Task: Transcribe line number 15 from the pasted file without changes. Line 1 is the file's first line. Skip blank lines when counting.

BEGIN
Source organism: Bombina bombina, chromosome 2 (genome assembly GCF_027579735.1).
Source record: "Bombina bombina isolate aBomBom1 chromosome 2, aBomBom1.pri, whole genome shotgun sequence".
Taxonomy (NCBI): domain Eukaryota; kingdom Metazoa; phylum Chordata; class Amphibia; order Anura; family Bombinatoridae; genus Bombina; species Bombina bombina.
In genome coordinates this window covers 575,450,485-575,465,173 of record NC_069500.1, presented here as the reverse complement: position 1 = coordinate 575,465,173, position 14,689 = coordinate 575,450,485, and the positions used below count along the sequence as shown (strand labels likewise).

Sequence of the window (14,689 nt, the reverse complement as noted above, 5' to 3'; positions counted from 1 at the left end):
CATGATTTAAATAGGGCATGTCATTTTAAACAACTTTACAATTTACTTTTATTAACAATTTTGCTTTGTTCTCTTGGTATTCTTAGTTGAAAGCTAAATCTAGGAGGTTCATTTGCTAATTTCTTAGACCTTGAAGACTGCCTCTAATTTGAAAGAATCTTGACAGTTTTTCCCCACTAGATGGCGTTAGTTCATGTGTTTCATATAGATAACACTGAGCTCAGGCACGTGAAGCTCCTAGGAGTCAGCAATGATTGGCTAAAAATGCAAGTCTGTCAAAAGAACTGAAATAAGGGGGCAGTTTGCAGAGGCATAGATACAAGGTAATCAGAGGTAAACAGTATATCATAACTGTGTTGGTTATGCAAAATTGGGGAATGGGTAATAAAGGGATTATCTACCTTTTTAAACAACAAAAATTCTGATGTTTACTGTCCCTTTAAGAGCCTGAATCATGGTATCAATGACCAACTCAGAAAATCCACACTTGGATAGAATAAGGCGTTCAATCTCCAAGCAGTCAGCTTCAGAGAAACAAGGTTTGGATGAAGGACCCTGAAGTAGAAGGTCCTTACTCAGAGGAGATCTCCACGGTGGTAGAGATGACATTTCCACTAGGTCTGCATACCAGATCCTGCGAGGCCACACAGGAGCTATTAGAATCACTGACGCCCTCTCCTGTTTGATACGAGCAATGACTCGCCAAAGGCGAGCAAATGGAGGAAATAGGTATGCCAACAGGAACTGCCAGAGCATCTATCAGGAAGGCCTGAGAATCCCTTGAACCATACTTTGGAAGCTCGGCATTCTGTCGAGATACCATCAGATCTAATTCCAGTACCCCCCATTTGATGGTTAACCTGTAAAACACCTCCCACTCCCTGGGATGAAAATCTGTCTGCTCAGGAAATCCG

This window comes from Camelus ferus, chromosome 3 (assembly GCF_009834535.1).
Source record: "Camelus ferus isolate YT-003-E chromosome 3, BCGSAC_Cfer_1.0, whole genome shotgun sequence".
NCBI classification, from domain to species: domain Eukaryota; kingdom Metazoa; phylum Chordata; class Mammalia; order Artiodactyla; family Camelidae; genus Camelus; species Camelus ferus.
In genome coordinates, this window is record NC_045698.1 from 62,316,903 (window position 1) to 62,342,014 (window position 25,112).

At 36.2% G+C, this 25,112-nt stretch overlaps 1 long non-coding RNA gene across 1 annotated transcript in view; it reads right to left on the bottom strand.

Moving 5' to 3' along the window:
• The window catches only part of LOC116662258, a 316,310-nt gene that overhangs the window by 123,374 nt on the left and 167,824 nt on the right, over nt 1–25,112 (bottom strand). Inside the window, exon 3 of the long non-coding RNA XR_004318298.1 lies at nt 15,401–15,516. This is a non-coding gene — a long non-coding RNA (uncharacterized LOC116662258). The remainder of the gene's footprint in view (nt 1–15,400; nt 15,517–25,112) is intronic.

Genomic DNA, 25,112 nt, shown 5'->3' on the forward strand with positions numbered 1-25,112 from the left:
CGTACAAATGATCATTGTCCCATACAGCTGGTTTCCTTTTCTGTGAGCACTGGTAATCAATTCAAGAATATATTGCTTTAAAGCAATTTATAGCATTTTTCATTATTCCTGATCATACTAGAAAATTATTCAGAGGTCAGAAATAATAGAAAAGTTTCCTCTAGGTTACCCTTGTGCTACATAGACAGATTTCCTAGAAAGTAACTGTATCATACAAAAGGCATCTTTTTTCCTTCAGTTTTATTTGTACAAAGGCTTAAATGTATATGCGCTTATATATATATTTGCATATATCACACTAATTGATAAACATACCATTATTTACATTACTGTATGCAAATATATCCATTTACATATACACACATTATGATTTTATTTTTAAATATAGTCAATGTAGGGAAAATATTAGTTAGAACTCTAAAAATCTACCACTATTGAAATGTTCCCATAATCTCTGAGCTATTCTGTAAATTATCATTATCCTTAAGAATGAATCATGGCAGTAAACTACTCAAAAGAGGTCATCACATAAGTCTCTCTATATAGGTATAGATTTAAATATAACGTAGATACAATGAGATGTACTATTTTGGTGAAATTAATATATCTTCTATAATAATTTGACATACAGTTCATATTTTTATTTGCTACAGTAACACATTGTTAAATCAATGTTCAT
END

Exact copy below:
CGTACAAATGATCATTGTCCCATACAGCTGGTTTCCTTTTCTGTGAGCACTGGTAATCAATTCAAGAATATATTGCTTTAAAGCAATTTATAGCATTTTTCATTATTCCTGATCATACTAGAAAATTATTCAGAGGTCAGAAATAATAGAAAAGTTTCCTCTAGGTTACCCTTGTGCTACATAGACAGATTTCCTAGAAAGTAACTGTATCATACAAAAGGCATCTTTTTTCCTTCAGTTTTATTTGTACAAAGGCTTAAATGTATATGCGCTTATATATATATTTGCATATATCACACTAATTGATAAACATACCATTATTTACATTACTGTATGCAAATATATCCATTTACATATACACACATTATGATTTTATTTTTAAATATAGTCAATGTAGGGAAAATATTAGTTAGAACTCTAAAAATCTACCACTATTGAAATGTTCCCATAATCTCTGAGCTATTCTGTAAATTATCATTATCCTTAAGAATGAATCATGGCAGTAAACTACTCAAAAGAGGTCATCACATAAGTCTCTCTATATAGGTATAGATTTAAATATAACGTAGATACAATGAGATGTACTATTTTGGTGAAATTAATATATCTTCTATAATAATTTGACATACAGTTCATATTTTTATTTGCTACAGTAACACATTGTTAAATCAATGTTCAT